The Pew Research Center is out with a new poll (in the field October 9-13), gauging public reactions to the second week of the roll-out of the online Obamacare marketplaces. The overall sample views the roll-out unfavorably. To the question "How well are online health insurance exchanges working?," 46% answered not too well or not at all well, whereas only 29% said very or fairly well (the rest said "don't know"). Young adults (18-29), who are getting a lot of media attention on the health-care issue, are split at 37-37 between the relatively favorable and unfavorable responses.
Uninsured people with incomes too high to qualify for Medicaid need to consult the exchanges in order to fulfill the individual mandate to have health insurance. Some people with insurance may be interested in whether the exchanges offer a better deal that what they currently pay. The survey found that nearly two-thirds of the uninsured either have visited (22%) or plan to visit (42%) the exchanges; however, with the subsample of uninsured people numbering only 181, the margin of error is around +/- 7, a wider-than-usual interval. Among those with insurance, around one-third either have visited (12%) or plan to visit (19%). An interesting, even paradoxical finding is that:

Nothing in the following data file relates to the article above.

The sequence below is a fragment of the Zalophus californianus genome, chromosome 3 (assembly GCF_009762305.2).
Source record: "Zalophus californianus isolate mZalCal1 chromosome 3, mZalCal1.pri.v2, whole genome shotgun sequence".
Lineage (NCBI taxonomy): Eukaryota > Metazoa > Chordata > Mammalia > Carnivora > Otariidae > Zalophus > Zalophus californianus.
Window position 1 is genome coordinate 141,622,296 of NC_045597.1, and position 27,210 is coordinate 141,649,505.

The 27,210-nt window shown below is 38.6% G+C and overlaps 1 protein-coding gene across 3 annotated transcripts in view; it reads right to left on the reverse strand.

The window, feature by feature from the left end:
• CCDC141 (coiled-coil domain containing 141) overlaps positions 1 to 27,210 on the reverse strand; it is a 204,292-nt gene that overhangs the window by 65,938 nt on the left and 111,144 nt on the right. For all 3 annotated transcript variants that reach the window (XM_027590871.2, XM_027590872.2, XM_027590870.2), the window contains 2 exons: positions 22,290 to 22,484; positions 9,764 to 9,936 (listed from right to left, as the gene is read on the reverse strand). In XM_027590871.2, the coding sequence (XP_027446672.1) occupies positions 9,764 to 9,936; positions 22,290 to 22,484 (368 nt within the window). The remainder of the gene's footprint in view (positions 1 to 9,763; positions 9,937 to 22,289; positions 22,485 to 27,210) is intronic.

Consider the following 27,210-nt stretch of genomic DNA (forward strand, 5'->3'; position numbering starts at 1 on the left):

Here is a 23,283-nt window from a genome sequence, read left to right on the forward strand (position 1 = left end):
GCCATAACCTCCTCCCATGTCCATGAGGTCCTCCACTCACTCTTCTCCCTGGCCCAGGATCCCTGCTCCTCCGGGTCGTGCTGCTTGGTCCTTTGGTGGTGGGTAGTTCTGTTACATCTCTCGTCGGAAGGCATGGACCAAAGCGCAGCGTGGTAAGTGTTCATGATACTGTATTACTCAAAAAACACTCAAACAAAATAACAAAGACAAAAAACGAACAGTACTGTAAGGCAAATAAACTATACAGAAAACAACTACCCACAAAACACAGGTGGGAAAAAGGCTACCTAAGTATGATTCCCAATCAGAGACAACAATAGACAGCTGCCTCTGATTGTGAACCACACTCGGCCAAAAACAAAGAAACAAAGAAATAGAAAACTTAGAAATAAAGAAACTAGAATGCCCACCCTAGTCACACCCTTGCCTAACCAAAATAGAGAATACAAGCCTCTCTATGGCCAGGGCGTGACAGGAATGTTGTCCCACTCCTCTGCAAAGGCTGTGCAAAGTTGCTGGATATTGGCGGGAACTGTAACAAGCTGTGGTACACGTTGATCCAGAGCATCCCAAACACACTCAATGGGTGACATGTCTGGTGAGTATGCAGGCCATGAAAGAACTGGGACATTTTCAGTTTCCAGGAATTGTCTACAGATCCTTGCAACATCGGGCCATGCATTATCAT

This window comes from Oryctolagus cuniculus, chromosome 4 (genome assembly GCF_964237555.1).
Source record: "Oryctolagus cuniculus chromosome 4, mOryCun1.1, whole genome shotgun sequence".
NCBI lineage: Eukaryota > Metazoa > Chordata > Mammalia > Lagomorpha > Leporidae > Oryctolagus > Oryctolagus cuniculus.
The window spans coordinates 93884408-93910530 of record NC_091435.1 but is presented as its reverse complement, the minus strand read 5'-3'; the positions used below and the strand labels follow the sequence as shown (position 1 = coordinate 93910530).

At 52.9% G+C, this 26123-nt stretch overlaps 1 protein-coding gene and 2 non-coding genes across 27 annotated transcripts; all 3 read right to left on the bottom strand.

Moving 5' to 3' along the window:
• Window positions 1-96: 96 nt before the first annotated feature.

Among those who have visited an exchange website, more say the exchanges overall are not working well by a 56%-37% margin. Yet when asked about their own experience on an exchange website, a 56% majority say they personally found the site to be very or fairly easy to use, while 40% say it was difficult to use.